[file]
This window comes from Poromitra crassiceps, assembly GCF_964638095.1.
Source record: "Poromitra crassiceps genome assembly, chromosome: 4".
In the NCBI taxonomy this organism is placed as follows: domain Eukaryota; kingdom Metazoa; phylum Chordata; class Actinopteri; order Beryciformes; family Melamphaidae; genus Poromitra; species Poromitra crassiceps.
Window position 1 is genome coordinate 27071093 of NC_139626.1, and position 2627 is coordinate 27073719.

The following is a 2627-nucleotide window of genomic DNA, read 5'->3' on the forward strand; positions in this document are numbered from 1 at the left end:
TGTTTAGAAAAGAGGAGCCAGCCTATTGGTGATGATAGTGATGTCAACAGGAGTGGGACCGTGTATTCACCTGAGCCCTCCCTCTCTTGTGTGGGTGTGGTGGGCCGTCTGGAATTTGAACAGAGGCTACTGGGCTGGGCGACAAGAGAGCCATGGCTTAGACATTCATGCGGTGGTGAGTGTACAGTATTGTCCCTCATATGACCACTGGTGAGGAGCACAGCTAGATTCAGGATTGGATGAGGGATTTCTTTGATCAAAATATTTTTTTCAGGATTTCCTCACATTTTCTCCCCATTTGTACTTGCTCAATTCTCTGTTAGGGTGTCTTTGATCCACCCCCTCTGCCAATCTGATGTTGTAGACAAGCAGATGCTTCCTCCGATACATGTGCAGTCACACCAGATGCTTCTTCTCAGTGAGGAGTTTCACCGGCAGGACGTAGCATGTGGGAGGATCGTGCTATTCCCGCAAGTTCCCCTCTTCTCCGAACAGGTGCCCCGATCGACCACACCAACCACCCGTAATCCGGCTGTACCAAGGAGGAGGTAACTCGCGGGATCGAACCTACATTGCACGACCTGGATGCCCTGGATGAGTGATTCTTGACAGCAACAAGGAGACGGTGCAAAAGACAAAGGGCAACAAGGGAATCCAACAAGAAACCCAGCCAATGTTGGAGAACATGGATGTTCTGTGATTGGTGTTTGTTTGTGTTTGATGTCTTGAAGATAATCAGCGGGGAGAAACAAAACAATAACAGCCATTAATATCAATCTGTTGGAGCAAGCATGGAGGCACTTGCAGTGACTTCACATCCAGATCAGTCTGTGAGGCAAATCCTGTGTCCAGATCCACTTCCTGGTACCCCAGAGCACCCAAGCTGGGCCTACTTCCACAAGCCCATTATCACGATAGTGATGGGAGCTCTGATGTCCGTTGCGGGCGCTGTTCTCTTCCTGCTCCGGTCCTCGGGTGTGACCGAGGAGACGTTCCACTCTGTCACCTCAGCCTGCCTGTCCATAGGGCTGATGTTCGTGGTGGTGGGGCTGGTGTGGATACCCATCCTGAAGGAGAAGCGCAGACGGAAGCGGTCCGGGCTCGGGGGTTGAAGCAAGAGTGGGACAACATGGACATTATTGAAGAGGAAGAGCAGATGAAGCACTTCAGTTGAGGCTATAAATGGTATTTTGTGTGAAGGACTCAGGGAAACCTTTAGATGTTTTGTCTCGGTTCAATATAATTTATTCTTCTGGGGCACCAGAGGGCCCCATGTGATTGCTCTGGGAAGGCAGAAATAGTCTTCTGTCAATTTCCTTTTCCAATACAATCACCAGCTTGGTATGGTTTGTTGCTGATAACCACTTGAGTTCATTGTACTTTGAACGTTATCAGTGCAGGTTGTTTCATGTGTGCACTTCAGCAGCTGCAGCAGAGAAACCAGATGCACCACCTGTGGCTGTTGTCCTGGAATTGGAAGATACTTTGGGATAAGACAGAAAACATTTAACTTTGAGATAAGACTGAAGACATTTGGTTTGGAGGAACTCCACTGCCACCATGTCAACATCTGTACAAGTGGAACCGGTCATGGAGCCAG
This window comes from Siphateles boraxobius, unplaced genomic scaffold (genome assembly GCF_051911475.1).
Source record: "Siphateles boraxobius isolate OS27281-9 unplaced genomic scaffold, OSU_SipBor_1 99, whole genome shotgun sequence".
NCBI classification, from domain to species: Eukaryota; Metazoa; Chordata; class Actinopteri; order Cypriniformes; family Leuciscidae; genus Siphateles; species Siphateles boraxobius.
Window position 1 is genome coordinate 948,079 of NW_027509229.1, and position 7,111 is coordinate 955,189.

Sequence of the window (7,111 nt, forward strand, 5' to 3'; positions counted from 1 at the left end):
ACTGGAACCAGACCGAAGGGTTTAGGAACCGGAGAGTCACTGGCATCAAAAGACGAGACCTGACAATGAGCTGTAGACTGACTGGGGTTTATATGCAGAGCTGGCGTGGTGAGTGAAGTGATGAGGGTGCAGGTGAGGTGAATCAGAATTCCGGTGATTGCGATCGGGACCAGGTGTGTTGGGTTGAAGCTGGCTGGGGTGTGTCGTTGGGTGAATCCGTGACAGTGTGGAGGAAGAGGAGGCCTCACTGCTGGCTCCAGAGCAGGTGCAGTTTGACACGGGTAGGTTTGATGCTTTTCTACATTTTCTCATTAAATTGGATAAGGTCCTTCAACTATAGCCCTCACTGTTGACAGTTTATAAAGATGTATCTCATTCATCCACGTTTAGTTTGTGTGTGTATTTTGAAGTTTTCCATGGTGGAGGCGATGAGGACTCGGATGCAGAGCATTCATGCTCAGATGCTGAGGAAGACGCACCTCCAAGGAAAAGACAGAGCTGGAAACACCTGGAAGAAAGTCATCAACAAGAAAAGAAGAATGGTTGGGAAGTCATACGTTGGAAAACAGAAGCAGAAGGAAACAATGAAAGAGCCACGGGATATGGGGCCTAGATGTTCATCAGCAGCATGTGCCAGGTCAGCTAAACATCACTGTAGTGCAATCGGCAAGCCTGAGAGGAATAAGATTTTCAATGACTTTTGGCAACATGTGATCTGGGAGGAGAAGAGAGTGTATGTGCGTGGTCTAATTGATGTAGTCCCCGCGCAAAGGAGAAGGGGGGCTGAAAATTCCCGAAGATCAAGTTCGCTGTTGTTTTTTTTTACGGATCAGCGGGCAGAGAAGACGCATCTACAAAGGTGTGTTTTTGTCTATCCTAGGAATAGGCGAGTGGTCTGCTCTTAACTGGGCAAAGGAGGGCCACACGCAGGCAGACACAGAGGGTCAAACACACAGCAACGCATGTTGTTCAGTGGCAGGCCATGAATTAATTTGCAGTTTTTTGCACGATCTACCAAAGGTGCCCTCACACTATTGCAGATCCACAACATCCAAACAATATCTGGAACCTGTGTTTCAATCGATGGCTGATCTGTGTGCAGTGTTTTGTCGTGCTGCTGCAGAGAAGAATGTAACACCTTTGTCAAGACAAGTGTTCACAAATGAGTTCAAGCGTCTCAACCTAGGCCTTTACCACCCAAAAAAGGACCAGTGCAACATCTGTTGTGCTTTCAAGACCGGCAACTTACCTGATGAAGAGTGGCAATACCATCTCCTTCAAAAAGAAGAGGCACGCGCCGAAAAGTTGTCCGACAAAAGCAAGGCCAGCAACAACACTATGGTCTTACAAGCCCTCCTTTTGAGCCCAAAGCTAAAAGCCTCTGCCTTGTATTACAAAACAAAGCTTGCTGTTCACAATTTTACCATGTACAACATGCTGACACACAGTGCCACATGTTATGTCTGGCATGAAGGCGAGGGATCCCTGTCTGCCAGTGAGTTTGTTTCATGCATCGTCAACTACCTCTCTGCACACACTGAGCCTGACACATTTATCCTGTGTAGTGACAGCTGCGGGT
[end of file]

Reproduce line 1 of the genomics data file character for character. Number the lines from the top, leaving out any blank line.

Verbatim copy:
This window comes from Poromitra crassiceps, assembly GCF_964638095.1.